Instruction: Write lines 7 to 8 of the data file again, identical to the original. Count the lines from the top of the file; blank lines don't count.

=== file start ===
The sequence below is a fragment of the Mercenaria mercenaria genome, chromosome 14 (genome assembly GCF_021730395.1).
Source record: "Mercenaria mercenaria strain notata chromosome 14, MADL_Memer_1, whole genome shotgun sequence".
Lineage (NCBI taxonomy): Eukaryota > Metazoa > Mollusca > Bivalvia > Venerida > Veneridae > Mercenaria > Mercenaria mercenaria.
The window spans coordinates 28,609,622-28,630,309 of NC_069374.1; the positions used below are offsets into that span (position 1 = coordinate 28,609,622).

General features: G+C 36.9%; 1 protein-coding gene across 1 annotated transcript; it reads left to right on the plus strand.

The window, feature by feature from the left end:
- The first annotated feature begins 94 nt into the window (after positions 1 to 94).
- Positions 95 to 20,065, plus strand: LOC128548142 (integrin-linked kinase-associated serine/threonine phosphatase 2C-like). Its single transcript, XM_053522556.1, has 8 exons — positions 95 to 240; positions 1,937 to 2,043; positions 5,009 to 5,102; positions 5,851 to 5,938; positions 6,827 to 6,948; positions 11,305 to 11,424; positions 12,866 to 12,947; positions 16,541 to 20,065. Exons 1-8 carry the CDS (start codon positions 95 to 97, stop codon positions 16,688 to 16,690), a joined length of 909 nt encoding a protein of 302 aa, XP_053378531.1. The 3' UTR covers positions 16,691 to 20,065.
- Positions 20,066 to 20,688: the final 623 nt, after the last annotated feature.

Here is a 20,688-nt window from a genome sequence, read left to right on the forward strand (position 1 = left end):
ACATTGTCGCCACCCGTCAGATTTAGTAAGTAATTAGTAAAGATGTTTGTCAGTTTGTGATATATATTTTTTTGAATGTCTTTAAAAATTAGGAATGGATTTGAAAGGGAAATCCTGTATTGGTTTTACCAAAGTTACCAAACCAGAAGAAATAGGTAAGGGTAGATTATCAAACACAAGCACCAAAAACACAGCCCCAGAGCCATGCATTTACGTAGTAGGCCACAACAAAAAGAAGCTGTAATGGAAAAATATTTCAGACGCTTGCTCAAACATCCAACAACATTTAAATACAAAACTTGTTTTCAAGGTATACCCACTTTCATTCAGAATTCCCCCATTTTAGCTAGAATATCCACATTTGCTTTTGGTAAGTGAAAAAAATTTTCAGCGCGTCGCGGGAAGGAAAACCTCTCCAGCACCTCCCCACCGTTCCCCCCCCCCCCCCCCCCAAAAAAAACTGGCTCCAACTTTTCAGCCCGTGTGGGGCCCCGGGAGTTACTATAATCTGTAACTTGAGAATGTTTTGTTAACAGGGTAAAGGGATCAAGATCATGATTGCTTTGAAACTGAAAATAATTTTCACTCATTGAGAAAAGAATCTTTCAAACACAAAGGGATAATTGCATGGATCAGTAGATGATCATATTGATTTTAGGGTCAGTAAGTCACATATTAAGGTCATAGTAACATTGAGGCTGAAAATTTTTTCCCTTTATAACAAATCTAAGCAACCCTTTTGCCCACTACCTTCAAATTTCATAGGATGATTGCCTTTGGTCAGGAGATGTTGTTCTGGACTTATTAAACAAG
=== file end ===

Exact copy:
- The first annotated feature begins 94 nt into the window (after positions 1 to 94).
- Positions 95 to 20,065, plus strand: LOC128548142 (integrin-linked kinase-associated serine/threonine phosphatase 2C-like). Its single transcript, XM_053522556.1, has 8 exons — positions 95 to 240; positions 1,937 to 2,043; positions 5,009 to 5,102; positions 5,851 to 5,938; positions 6,827 to 6,948; positions 11,305 to 11,424; positions 12,866 to 12,947; positions 16,541 to 20,065. Exons 1-8 carry the CDS (start codon positions 95 to 97, stop codon positions 16,688 to 16,690), a joined length of 909 nt encoding a protein of 302 aa, XP_053378531.1. The 3' UTR covers positions 16,691 to 20,065.